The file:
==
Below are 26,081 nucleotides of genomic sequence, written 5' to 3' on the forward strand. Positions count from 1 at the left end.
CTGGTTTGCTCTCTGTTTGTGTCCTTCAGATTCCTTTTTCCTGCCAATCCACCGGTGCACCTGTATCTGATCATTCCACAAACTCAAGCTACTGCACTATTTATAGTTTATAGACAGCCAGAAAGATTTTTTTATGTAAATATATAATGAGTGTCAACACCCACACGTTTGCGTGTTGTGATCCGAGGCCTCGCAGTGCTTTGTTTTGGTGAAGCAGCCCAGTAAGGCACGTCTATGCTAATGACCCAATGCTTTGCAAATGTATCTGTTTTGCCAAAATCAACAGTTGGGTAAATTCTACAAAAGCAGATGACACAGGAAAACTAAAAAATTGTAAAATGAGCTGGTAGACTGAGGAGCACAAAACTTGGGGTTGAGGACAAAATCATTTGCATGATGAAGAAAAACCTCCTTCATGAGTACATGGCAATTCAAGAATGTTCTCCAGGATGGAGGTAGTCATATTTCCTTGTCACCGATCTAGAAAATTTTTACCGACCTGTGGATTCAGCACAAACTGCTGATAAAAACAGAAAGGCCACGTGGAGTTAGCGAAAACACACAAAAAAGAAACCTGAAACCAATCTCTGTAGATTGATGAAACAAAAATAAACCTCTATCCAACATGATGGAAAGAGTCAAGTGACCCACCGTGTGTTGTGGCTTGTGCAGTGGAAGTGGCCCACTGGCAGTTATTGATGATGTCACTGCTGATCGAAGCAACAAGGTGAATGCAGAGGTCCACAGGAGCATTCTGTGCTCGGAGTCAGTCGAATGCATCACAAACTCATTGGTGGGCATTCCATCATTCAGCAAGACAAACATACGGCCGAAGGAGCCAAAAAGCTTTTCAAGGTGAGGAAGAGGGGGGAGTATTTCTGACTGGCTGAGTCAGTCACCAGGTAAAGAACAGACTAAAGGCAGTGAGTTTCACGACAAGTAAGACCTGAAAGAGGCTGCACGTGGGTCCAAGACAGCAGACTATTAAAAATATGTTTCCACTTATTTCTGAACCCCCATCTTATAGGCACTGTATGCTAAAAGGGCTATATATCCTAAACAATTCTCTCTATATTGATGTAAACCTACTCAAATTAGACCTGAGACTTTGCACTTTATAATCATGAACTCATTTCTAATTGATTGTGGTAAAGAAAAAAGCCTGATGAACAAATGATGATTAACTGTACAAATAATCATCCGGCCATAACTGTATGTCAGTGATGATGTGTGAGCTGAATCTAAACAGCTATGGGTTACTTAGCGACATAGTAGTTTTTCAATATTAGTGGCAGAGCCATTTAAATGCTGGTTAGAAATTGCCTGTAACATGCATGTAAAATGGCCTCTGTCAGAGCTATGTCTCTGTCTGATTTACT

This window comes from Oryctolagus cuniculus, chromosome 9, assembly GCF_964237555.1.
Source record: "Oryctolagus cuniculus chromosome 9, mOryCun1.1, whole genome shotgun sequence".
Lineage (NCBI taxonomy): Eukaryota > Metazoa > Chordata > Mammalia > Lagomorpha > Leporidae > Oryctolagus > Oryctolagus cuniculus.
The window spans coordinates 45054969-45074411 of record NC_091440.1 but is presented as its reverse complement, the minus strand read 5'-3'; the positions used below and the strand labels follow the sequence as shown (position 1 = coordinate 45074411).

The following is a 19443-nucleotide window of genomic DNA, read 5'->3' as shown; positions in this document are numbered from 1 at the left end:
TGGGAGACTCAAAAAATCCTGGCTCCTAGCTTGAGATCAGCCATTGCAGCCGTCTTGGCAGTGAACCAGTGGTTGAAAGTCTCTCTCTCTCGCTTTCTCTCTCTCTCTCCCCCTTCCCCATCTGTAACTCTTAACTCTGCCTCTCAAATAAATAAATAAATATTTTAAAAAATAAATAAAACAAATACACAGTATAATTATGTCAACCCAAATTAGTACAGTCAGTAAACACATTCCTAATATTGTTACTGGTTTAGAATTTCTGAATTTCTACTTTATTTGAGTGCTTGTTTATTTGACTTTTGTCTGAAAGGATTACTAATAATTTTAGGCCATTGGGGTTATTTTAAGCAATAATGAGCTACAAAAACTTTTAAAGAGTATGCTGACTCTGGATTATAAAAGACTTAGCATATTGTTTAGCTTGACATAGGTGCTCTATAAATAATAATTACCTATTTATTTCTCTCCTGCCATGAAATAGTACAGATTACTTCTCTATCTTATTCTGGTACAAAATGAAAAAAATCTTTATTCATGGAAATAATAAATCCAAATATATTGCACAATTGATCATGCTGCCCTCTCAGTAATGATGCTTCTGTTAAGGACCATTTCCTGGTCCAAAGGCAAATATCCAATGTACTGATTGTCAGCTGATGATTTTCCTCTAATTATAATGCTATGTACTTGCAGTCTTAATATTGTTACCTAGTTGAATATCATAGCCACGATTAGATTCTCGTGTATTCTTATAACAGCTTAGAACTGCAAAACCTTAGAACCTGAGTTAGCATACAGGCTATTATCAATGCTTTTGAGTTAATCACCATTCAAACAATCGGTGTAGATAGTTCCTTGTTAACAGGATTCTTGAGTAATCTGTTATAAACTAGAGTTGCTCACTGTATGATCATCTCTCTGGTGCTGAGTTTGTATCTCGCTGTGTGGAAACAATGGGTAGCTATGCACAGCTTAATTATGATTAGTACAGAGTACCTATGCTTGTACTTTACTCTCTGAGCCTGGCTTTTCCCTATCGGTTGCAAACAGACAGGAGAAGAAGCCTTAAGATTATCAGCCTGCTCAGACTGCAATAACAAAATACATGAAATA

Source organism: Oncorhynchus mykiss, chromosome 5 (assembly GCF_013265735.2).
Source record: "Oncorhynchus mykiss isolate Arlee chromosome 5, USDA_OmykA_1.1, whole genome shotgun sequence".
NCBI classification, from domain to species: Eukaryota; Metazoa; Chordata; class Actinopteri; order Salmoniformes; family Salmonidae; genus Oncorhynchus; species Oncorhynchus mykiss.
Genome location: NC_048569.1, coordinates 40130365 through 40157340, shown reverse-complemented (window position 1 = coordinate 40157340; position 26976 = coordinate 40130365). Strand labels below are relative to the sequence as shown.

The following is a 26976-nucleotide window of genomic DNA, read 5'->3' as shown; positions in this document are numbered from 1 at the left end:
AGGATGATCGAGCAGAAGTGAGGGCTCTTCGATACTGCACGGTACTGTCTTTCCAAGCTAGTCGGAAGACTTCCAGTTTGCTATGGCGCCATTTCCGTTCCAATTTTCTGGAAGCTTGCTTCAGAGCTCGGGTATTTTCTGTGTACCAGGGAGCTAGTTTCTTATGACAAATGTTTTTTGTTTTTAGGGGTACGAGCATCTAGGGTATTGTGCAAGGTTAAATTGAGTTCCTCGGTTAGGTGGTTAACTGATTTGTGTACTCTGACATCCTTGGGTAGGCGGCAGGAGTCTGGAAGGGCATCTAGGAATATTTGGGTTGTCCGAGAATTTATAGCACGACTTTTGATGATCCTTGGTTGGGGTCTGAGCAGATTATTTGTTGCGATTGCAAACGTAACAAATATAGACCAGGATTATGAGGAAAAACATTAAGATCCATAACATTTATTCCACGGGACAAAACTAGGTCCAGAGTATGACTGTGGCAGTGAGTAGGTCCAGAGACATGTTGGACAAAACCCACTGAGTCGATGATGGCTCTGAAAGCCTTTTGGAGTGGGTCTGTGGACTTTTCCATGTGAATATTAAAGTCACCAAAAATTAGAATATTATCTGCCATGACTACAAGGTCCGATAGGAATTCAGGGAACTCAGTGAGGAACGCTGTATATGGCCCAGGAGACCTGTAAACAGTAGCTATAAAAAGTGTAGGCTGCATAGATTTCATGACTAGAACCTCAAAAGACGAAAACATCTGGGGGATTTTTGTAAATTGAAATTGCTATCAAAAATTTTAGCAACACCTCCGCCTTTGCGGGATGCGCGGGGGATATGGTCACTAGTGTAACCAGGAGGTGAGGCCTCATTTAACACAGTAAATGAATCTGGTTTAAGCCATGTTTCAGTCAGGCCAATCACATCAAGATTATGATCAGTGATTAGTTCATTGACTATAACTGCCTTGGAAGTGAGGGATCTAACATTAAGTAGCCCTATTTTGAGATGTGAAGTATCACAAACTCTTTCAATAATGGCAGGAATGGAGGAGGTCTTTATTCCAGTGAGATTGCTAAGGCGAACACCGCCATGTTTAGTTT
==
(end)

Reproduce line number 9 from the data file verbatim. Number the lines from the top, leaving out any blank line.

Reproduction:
Source organism: Oncorhynchus mykiss, chromosome 5 (assembly GCF_013265735.2).